Table of Contents
After many unsuccessful attempts, the victorious uprising of the Cretans between 1896-1898 forced the Great Powers to pressure the Sultan to grant autonomy to Crete. This led to the creation of the semi-autonomous Cretan State with Prince George of Greece as High Commissioner and Chania as its capital.
Independence & Union
The authoritarian administration of the High Commissioner quickly created conflict with the free-spirited Cretans. Their revolutionary and restless nature ultimately led to the Therissos Revolution in 1905. The leader of the revolution, Eleftherios Venizelos, had previously taken part in uprisings against the Ottomans and at that time was Minister of Justice in the government of Prince George. The revolution did not last long, but the support for Venizelos became so great that Prince George resigned and the Great Powers withdrew their troops from the island. Elections followed in which Venizelos emerged as the undisputed leader of the Independent Cretan State. A little later he was summoned to Greece and became its prime minister in 1910. In total, he was elected 8 times and served between 1910 to 1920 and 1928 to 1933. Finally in 1913, with the help of Venizelos, the coveted union of Crete with Greece was finalized. The Treaty of London was signed and Sultan Mohammed II relinquished his rights to the island. In December of the same year, the Greek flag was raised at the fortress of Firkas in Chania in the presence of Eleftherios Venizelos and King Constantine and Crete became part of Greece.
The importance of freedom for the Cretans and their resistance to any external pressures became evident once more in 1940 during the Second World War. The Cretan Division took part, noting great successes, in the Albanian front against the Italians. After the occupation of mainland Greece by the Axis Powers, the next target of the German war machine was Crete island. Its occupation became a matter of strategic importance, in the war they were already waging in North Africa.
The battle of Crete
Left on the island of Crete, there are about 30,000 poorly equipped British soldiers and 12,000 newly recruited mainly Greek soldiers. Despite their small numbers, and in cooperation with the local population, the forces are able to resist the German soldiers that land on the island by air. The battle of Crete, lasted only ten days but was characterized by fierce battles and resulted in heavy losses on both sides. Eventually, with the capture of Maleme airport in Chania, the Germans gained a stable base on the island and on May 30, the “Battle of Crete” ended and the remaining Allied forces left the island for Egypt. The German occupation of the island lasted four years; a period which is stigmatized by the constant resistance of the local population to the German occupier. As is expected, the Germans responded brutally to intimidate and stifle any attempt at resistance. Hundreds of innocents, men, women and children are executed, while entire villages are literally destroyed. Representative are the cases of Kandanos and Koustogerakos in Western Crete and Arvi in central Crete. An extensive resistance network was also organized on the island by British agents landing from Egypt on its south coast. The German commander on the island, General Kreipe, was abducted by resistance forces, in 1944.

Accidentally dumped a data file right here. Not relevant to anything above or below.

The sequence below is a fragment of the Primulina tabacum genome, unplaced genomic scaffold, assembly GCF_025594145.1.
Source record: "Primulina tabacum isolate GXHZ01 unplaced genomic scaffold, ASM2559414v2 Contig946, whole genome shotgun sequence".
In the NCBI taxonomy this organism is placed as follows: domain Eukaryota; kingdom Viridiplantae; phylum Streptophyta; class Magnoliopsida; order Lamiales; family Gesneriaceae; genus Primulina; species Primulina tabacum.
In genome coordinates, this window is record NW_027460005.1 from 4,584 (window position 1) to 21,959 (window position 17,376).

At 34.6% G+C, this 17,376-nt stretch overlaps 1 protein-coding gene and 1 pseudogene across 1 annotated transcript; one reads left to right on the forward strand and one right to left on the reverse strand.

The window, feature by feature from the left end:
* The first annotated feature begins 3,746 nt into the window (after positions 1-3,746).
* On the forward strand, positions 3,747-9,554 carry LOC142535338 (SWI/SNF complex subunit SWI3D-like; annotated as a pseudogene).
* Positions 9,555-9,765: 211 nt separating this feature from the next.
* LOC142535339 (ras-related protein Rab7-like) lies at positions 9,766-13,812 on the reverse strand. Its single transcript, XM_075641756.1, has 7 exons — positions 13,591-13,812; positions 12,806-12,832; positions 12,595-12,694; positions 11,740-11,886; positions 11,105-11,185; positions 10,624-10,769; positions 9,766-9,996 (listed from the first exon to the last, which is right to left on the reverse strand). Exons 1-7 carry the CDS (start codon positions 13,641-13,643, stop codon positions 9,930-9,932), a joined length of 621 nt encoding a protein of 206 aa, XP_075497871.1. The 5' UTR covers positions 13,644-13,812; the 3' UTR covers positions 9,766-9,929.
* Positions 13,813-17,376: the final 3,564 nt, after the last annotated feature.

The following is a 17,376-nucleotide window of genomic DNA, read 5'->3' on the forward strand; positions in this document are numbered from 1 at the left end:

In the 20th century, the island of Crete but mostly Heraklion, Rethymno and Chania, are characterized by the flourishing of the arts. Poets and novelists, philologists, historians, and archaeologists such as Ioannis Kondylakis, Nikos Kazantzakis, Ioannis Mourellos, Lefteris Alexiou, Galatia Kazantzaki, Elli Alexiou, Stefanos Xanthoudidis, Nexhinos Polanios, start to make their mark known. Another important milestone in the cultural development of Crete begins with the excavations of the early 20th century, which brought to light the unique monuments and glorious past of Crete. At the same time, we see the establishment of the only Archaeological Museum of Heraklion before the Second War and the Historical Museum of Crete. After 1960, archaeological museums are also established in Chania, Rethymno, Agios Nikolaos and Kissamos and small archaeological collections in Ierapetra, Archanes, Gazi and Neapolis. The revival of the 1960s transformed the island, which began to experience prosperity and large population growth, though unequally distributed. The rapid changes of the last 70 years mark the biggest that Crete has experienced in all its long history. The traditional ways of cultivating the land were abandoned and cattle, donkeys, mules and horses almost disappeared. The cultivation of cereals and legumes disappeared, the rural population decreased, cities and towns expanded, and tourism became the dominant profession.